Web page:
Xiaomi 12 Lite screen & sound: pixel purity

If you like your phones on the more manageable side, the 12 Lite’s 6.55in panel should fit the bill. With skinny bezels it sits comfortably in your hand, and the central hole punch selfie cam doesn’t get in the way of what’s onscreen.

The display itself is a treat for eyes at this price point. You get a 2400×1080 resolution AMOLED, which looks sharp from an arm’s length and still holds up under closer scrutiny. Colours are punchy and contrast is excellent, as you’d expect from the tech, although Xiaomi’s treatment does lean towards over-saturation. The ‘Original Colour’ preset in the display settings is a little more muted and true-to-life.

There’s no shortage of brightness for a mid-range phone, with the panel able to boost highlights far enough to give HDR10+ and Dolby Vision content impressive depth. That both are supported is a big win given its more affordable nature. It’s not as nuanced, or as bright, as a current flagship, but you won’t feel like you cheaped out every time you glance at it.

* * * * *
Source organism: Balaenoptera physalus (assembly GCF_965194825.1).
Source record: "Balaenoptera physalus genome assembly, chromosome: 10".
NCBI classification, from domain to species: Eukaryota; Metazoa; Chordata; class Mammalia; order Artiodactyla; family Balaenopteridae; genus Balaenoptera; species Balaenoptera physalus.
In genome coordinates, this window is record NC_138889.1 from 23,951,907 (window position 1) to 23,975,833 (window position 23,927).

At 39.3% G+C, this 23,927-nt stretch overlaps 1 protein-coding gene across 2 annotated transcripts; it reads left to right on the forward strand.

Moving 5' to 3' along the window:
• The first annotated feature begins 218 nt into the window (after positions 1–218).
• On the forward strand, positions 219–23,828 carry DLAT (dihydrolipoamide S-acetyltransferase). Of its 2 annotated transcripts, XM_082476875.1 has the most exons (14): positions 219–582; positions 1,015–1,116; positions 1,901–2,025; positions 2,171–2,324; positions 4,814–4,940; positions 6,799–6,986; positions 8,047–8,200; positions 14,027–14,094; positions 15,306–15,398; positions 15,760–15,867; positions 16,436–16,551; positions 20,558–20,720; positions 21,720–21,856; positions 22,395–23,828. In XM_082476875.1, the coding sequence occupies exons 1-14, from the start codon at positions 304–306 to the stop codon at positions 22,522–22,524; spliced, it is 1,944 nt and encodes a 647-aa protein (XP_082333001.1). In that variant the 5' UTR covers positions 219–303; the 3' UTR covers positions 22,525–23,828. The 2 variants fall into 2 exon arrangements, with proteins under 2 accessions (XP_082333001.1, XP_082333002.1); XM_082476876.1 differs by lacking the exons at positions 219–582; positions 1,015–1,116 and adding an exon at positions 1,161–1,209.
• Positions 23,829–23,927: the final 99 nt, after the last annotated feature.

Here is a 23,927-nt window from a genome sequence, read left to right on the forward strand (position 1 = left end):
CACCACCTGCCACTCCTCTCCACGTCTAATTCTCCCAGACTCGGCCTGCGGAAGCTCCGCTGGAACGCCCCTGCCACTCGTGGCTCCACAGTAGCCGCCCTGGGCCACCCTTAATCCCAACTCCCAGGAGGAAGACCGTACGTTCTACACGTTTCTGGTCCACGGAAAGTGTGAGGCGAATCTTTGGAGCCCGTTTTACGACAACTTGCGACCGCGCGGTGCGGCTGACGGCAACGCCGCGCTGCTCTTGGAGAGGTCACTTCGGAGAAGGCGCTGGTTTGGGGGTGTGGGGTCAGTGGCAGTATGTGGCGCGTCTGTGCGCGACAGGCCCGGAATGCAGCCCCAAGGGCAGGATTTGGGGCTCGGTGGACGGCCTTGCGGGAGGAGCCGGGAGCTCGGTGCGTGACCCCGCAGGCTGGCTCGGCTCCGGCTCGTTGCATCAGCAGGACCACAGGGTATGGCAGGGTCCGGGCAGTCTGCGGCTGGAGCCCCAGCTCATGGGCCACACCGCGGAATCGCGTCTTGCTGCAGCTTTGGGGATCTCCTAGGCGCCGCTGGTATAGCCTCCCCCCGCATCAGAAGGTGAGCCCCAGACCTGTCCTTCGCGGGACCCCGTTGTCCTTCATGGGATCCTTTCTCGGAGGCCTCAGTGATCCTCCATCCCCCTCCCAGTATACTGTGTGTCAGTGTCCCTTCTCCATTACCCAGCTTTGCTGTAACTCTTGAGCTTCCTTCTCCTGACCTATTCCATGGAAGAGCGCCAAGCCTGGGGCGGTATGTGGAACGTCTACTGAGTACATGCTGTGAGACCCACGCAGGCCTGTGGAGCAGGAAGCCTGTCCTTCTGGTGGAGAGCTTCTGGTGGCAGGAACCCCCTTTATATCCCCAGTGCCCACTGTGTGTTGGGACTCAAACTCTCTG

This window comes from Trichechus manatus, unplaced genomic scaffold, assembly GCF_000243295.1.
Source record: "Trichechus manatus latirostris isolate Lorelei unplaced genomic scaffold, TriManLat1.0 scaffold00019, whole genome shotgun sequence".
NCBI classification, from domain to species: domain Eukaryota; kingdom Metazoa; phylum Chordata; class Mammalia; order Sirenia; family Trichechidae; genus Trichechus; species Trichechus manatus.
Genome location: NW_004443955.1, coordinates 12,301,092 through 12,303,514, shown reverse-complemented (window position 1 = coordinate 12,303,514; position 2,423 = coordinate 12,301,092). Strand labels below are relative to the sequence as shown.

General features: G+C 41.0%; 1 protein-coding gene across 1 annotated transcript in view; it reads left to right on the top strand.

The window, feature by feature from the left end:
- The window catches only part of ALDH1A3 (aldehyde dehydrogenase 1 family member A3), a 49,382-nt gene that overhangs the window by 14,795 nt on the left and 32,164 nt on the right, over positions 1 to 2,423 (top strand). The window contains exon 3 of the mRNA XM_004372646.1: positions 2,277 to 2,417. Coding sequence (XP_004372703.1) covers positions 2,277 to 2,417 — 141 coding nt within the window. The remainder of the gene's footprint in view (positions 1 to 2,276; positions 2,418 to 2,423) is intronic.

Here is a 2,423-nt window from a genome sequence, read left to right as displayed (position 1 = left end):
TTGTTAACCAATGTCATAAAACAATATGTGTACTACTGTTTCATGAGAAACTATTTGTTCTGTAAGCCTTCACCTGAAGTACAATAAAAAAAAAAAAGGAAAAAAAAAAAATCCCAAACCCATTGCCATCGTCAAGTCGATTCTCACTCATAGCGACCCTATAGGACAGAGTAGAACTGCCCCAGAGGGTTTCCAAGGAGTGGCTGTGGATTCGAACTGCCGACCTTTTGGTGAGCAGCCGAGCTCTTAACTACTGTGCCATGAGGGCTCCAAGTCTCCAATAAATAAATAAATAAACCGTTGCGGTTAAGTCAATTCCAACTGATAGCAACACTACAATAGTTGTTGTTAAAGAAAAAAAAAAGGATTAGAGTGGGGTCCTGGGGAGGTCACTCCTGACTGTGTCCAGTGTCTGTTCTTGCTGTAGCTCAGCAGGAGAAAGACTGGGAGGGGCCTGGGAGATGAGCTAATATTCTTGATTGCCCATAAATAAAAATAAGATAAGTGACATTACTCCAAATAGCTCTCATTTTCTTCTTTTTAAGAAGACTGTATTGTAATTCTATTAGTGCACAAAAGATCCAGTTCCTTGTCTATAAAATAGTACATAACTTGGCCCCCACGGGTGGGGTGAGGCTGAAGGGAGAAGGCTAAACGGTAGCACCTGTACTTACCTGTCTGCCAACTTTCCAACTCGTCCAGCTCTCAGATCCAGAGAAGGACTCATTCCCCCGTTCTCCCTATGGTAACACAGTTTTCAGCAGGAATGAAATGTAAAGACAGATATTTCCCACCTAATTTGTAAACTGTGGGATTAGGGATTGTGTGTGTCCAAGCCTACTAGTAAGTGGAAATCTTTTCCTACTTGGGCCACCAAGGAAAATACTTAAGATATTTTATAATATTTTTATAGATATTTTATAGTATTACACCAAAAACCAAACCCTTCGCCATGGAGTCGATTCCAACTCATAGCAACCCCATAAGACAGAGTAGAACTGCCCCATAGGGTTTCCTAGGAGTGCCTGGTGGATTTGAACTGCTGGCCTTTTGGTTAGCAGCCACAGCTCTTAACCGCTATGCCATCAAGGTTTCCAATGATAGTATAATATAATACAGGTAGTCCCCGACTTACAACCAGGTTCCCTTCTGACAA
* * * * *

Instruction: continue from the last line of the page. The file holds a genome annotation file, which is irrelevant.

The stereo speakers are on par for the class, with ample volume and a clear enough mid-range. Highs are typically shrill as things get louder, and there’s no real bass presence, but they won’t leave your ears bleeding every time you play a YouTube video. Which is good, seeing as there’s no 3.5mm headphone port.

Xiaomi 12 Lite cameras: One too many

We all know the drill by now, don’t we? An affordable phone lands with multiple rear cameras, but only one of ’em (two if you’re lucky) is really worth a look. The Xiaomi 12 Lite doesn’t work too hard to break that stereotype, but it’s not all bad news.

The 2MP macro takes noisy photos that aren’t especially detailed, with worse colour handling than the other sensors and a focus distance that means you’re mostly better off using the main snapper anyway. The mode is buried in the camera app’s menus for a reason.

Things fare better with the ultrawide lens, which steps up to an 8MP sensor and takes reasonably clean images in good light – albeit ones not nearly as detailed as the main camera once you start zooming in. Colours are more consistent, and exposure is handled pretty well too. Low-light snaps are noisier, but not dramatically so, and processing overall is generally decent. The field of view is more generous than the main sensor, but not significantly so, meaning you might have to back up a bit further than you’d expect to fit your subject into frame. We’d avoid the ultrawide completely on some phones around this price, but you don’t have to do that here.